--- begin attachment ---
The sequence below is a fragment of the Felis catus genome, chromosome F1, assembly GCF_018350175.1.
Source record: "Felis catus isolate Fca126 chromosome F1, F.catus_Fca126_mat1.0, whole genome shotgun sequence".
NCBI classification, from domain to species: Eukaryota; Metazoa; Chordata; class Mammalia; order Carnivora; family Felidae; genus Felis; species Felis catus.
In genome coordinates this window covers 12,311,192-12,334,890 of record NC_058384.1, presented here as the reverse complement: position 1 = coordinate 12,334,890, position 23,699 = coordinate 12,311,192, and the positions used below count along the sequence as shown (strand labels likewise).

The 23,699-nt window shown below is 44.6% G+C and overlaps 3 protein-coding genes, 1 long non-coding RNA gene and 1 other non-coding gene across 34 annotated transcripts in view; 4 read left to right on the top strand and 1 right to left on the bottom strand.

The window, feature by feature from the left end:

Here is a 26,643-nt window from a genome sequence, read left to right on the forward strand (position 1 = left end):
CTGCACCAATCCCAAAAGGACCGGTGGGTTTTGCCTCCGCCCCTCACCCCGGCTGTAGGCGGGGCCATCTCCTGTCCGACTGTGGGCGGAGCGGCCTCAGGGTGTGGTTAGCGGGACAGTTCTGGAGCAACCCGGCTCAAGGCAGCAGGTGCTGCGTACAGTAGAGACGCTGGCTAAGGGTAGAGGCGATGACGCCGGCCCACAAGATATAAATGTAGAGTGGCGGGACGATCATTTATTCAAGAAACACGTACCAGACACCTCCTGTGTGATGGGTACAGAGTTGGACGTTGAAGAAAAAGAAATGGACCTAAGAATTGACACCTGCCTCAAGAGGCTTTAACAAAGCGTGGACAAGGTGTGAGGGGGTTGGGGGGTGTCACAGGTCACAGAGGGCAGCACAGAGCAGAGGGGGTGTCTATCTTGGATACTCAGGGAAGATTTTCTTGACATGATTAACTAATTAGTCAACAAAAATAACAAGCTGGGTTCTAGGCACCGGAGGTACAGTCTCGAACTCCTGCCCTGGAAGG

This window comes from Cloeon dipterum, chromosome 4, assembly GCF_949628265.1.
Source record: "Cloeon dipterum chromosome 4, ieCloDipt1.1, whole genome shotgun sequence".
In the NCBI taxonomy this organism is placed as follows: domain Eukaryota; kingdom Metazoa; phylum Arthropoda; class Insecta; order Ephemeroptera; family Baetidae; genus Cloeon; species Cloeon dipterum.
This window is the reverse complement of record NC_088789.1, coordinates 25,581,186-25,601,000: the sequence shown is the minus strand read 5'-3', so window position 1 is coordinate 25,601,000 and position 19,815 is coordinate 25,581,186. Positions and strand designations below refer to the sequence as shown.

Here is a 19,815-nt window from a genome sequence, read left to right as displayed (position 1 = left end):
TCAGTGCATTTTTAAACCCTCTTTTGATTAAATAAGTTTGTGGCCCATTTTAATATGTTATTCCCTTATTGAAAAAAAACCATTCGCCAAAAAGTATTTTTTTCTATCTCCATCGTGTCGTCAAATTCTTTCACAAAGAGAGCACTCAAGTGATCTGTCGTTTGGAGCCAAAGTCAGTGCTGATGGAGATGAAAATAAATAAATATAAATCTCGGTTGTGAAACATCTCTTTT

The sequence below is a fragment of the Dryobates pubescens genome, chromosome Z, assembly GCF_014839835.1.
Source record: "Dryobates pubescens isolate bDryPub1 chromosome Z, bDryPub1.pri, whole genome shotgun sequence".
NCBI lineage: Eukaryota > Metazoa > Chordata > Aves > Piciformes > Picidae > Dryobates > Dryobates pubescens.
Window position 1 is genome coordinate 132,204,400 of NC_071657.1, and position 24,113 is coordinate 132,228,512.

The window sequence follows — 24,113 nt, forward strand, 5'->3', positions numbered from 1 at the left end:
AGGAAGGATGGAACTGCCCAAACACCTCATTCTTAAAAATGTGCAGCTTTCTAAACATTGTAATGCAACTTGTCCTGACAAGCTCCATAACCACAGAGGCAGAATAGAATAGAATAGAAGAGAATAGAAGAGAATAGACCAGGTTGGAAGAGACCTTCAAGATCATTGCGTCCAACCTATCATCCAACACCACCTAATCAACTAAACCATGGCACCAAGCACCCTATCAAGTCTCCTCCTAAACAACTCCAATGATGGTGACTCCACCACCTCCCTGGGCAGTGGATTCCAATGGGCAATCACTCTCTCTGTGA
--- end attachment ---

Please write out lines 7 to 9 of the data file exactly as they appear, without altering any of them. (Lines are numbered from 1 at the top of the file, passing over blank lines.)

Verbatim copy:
Here is a 26,643-nt window from a genome sequence, read left to right on the forward strand (position 1 = left end):
CTGCACCAATCCCAAAAGGACCGGTGGGTTTTGCCTCCGCCCCTCACCCCGGCTGTAGGCGGGGCCATCTCCTGTCCGACTGTGGGCGGAGCGGCCTCAGGGTGTGGTTAGCGGGACAGTTCTGGAGCAACCCGGCTCAAGGCAGCAGGTGCTGCGTACAGTAGAGACGCTGGCTAAGGGTAGAGGCGATGACGCCGGCCCACAAGATATAAATGTAGAGTGGCGGGACGATCATTTATTCAAGAAACACGTACCAGACACCTCCTGTGTGATGGGTACAGAGTTGGACGTTGAAGAAAAAGAAATGGACCTAAGAATTGACACCTGCCTCAAGAGGCTTTAACAAAGCGTGGACAAGGTGTGAGGGGGTTGGGGGGTGTCACAGGTCACAGAGGGCAGCACAGAGCAGAGGGGGTGTCTATCTTGGATACTCAGGGAAGATTTTCTTGACATGATTAACTAATTAGTCAACAAAAATAACAAGCTGGGTTCTAGGCACCGGAGGTACAGTCTCGAACTCCTGCCCTGGAAGG

This window comes from Cloeon dipterum, chromosome 4, assembly GCF_949628265.1.